Car Test   R0328
March 2003
First Drive Smart City Coupe
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One of our testers once owned a BMW Isetta. Bubble cars may now seem a joke, but one great virtue that this one possessed was easy parking – you simply drove straight at the kerb and stepped out; any gap a metre wider than the Isetta would do!
   When we recently spent a day out with Smart’s latest City-coupé, we realised that nowadays this little 2.5-metre-long piece of chic is the nearest any city-user can get to such down-to-earth practicality.
   The Roaster we sampled recently, with its electric folding hood and tweaked engine is towards the top end (in price and power) of the recently revised Smart line-up. This test report examines the quite extensive revisions to the basic concept, launched in 1998.
   First the engines: still rear-mounted, turbocharged, three-cylinder units driving the rear wheels via a six-speed synchromesh gearbox that has no clutch pedal – just a sequential (to and fro) gear – selector that actuates electronic shifts.
   However, all versions now share a 599cc engine capacity, with 50 or 61bhp, according to trim designation. The Roadster’s fully automatic gearshifting (‘Soft-touch’) is standard on the top (Passion) 61bhp version and an optional extra on the others.
   Other important changes incorporated as standard, even on the cheapest (Pure) version, include electronic cornering stability control, as well as ABS that uses the same wheel sensors; this makes it feasible to use wider tyres.
   Starting the Smart is made a bit fiddly by the safety interlock arrangements, but once fired-up, the eager but audible little engine gets the Smart underway very smoothly. The sequential manual shifts, on the move, were slicker and smoother on one of the two cars we drove, than on the other. Neither had the auto-shift facility, but our experience of this sort of technology, in other cars, hasn’t lead us to hope that upshifts in the lower ratios will be any better. Changing down is much cleverer, however, and the big advantage of this ‘auto on the cheap’ is that it barely affects mpg or acceleration, compared with a conventional manual gearbox.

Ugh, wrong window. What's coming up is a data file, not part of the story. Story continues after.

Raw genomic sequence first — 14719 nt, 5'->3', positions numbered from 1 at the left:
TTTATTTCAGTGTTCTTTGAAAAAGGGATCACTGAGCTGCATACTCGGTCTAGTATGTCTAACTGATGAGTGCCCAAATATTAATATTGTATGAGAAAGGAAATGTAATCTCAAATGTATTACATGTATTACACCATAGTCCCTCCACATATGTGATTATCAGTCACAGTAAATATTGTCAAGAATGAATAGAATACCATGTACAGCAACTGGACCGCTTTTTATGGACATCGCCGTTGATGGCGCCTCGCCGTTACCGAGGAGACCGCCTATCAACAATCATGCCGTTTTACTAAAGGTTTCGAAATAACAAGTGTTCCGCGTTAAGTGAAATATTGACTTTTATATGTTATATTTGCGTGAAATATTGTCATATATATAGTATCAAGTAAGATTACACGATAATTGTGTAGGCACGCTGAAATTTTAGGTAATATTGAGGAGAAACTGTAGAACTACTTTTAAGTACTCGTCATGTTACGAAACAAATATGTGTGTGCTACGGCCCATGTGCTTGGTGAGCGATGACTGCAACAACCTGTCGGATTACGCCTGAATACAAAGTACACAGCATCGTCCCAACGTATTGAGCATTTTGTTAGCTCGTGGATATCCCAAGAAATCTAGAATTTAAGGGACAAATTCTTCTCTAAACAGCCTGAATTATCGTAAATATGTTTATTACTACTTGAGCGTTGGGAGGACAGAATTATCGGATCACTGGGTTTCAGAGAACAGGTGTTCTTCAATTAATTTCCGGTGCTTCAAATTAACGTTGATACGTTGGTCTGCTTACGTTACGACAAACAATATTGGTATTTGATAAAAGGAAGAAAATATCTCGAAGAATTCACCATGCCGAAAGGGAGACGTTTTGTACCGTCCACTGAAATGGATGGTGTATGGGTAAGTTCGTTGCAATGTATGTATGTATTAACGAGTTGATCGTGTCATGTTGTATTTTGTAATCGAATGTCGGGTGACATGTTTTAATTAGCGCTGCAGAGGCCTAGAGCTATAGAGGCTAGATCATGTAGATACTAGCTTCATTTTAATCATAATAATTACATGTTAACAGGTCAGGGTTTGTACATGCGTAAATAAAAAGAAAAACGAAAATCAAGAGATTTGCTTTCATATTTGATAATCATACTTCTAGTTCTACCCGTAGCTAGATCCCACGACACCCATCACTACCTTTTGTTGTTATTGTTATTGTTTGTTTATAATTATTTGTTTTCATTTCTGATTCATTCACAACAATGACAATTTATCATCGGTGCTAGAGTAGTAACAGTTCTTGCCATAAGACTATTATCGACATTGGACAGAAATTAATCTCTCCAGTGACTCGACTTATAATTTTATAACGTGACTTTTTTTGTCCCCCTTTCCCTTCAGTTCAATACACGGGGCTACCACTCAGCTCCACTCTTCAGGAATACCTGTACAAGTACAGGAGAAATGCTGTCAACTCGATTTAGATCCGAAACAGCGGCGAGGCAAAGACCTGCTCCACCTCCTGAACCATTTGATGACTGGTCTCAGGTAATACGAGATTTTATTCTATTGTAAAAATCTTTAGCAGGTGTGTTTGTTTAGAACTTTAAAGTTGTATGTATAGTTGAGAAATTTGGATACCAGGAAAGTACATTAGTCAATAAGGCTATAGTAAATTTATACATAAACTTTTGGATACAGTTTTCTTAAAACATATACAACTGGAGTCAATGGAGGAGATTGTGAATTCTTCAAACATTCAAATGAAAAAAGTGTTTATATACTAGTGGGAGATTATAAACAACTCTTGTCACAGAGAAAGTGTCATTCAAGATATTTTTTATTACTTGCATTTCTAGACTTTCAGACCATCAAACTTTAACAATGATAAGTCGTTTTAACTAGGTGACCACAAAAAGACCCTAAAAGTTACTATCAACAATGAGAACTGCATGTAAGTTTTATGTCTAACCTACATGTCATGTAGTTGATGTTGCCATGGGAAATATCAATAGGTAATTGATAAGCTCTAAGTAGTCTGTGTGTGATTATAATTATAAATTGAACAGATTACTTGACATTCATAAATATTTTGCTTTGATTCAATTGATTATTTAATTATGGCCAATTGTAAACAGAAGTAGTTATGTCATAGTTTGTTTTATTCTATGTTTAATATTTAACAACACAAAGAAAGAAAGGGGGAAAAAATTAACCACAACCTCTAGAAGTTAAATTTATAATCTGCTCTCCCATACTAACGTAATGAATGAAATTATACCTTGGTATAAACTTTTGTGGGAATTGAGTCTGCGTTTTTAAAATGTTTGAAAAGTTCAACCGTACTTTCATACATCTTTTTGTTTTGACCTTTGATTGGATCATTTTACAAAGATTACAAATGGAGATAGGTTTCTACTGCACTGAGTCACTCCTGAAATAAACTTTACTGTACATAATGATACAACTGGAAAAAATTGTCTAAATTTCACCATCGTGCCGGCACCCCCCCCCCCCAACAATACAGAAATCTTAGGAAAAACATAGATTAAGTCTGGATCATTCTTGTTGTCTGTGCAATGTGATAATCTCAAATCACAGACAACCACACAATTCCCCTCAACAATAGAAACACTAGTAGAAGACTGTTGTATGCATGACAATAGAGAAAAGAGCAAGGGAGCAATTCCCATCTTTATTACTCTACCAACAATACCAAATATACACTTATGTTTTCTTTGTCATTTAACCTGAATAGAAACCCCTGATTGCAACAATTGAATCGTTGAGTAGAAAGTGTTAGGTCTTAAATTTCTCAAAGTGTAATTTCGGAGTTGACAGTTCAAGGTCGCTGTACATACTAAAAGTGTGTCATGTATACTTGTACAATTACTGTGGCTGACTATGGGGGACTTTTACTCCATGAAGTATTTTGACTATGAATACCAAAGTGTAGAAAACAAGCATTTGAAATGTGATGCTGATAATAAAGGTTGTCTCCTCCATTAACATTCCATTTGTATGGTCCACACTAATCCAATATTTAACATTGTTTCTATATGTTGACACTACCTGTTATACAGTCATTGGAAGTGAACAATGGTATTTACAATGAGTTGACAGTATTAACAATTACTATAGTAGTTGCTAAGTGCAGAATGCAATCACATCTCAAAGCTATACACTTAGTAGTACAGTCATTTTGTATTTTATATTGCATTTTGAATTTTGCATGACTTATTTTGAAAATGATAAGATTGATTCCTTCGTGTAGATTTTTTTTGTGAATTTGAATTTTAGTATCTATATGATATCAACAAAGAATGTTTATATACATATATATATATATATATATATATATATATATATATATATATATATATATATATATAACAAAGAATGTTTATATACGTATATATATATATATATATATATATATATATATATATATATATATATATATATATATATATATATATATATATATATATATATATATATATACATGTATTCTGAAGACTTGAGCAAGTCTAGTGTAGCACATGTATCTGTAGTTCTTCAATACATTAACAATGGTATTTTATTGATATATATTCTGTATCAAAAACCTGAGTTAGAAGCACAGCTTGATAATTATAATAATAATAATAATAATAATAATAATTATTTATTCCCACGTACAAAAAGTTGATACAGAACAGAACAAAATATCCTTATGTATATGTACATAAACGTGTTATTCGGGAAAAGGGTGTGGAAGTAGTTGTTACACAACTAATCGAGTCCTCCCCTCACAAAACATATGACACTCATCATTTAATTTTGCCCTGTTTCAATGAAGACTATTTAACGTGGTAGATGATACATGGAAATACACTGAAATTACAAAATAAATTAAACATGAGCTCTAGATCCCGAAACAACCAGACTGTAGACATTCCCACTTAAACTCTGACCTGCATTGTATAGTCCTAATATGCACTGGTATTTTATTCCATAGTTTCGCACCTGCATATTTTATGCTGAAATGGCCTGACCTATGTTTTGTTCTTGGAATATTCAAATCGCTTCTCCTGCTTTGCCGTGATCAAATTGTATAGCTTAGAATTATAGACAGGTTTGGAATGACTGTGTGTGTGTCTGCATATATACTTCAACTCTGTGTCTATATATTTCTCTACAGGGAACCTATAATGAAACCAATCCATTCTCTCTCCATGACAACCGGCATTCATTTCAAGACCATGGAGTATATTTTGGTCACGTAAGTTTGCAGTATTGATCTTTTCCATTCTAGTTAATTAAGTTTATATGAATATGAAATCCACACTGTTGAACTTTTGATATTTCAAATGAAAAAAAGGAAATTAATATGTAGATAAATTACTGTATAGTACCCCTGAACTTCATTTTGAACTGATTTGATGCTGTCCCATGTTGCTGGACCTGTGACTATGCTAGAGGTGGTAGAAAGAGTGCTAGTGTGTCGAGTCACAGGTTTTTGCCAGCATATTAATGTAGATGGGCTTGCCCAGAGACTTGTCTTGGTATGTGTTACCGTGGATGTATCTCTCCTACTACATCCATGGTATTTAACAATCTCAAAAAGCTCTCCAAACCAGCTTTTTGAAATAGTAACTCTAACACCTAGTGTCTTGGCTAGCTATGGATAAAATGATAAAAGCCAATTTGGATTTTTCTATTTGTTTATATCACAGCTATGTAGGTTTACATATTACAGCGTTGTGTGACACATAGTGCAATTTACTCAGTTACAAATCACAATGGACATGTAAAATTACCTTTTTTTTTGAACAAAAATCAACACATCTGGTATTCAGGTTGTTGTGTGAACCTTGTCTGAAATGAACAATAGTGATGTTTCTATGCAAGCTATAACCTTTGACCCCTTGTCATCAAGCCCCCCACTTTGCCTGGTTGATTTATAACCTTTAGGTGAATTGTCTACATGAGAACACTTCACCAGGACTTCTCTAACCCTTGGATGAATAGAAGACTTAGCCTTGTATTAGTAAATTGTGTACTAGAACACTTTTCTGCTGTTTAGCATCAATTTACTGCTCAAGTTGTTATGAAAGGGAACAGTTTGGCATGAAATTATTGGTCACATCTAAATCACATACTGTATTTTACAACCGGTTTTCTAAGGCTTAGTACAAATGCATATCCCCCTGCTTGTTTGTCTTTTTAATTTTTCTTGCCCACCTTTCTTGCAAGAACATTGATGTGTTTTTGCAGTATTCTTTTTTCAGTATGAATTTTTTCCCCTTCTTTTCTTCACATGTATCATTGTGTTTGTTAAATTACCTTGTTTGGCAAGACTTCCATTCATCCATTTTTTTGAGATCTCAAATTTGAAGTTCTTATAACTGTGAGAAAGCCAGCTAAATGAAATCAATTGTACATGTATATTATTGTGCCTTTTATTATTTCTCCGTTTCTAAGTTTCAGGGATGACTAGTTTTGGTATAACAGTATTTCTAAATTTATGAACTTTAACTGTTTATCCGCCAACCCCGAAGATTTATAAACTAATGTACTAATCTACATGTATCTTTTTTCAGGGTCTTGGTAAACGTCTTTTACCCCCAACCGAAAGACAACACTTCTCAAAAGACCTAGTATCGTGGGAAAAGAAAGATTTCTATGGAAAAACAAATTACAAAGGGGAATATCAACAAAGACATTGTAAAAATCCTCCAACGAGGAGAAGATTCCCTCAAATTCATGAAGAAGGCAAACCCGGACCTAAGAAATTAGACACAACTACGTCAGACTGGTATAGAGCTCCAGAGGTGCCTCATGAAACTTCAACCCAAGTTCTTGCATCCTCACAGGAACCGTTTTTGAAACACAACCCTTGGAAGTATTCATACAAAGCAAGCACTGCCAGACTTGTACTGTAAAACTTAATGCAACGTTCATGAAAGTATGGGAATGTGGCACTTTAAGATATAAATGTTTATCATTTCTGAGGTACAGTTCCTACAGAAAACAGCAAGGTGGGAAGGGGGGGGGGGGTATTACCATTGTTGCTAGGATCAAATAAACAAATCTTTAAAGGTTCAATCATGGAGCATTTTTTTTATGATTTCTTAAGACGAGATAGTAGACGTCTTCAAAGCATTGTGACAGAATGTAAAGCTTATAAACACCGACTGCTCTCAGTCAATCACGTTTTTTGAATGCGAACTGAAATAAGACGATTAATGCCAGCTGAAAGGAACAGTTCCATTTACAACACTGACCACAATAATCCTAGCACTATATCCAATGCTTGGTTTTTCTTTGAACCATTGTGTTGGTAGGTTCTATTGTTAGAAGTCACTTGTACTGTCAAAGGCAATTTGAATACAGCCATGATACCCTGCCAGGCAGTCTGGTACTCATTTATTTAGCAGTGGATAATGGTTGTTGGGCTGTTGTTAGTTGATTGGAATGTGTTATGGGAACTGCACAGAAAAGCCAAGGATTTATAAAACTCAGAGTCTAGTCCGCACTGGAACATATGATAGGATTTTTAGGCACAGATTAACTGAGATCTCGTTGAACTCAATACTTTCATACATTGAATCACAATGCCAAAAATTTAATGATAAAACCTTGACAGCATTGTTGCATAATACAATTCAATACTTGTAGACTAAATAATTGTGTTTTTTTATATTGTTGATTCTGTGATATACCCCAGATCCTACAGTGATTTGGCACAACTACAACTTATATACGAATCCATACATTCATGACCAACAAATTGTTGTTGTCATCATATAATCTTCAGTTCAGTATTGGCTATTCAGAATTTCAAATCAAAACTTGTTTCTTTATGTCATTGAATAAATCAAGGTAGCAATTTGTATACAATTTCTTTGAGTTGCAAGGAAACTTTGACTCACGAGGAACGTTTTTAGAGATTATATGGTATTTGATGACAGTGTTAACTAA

Smart is touting a 60mpg 'combined' figure (in the official tests), improving to 70 in the out-of-town test cycle. If it’s true, that represents the kind of economy we’ve achieved (in our AA metered tests) on the best small diesel cars, such as the Lupo/Arosa and Citroen C3.
   They will still out-accelerate even the 61bhp Smart, as well, but this little car makes up by brimming with individuality and a cheeky willingness to rev its socks off one minute, then cruise with remarkable, long-legged langour in its top slot. (Three-cylinder engines, because they fire 25 per cent less often, have the knack of seeming to run slower than they really are.)
   With a surprisingly comfortable driving position as well, this Smart would be a good longer-distance proposition for two, if they travel light, except for the still-agitated ride, which also translates into directional nervousness over bumps.
   On smooth roads, it corners well enough now, and the manual steering’s weight feels fine at speed. Around town, it gets heavier, despite four turns between locks and you have to flay your arms on tighter corners. Unfortunately, the power steering option retains the same gearing, so it’s a missed opportunity to sharpen up its responses; the tight turning circle is a great asset, however.
   Our only other serious grouse is that the engine feels too vibrant, when asked to pull from low revs – it doesn’t really smooth out until 2000rpm, yet better fuel economy is always achieved by keeping the revs down, of course. Frustrating.
  considering size, price and rivals
You have to admire Smart for daring to be different. Yet a cold, dispassionate appraisal reveals that the City-coupe has a limited appeal and versatility, compared with some entry-level hatchbacks of a more conventional (boring?) nature. This is a useful little charmer, but you’ll buy it with your heart rather than your head.

body mid-priced two-seater City car, Roadster and Coupé   trim levels Pure, Pulse, Passion
engines petrol: 3 cylinder/0.7 litre/50 or 61bhp
diesel: none
  drive six-speed clutchless sequential manual (auto shift optional); rear-wheel drive
notable features indicator 3-pulse, lane-change function; hazard flashers deploy with airbags, paddle-shift steering wheel gearchanging, cruise control with speed limiter; air-con on dearest version, replaceable body panels, electric glass sunroof

  easy to park/garage?
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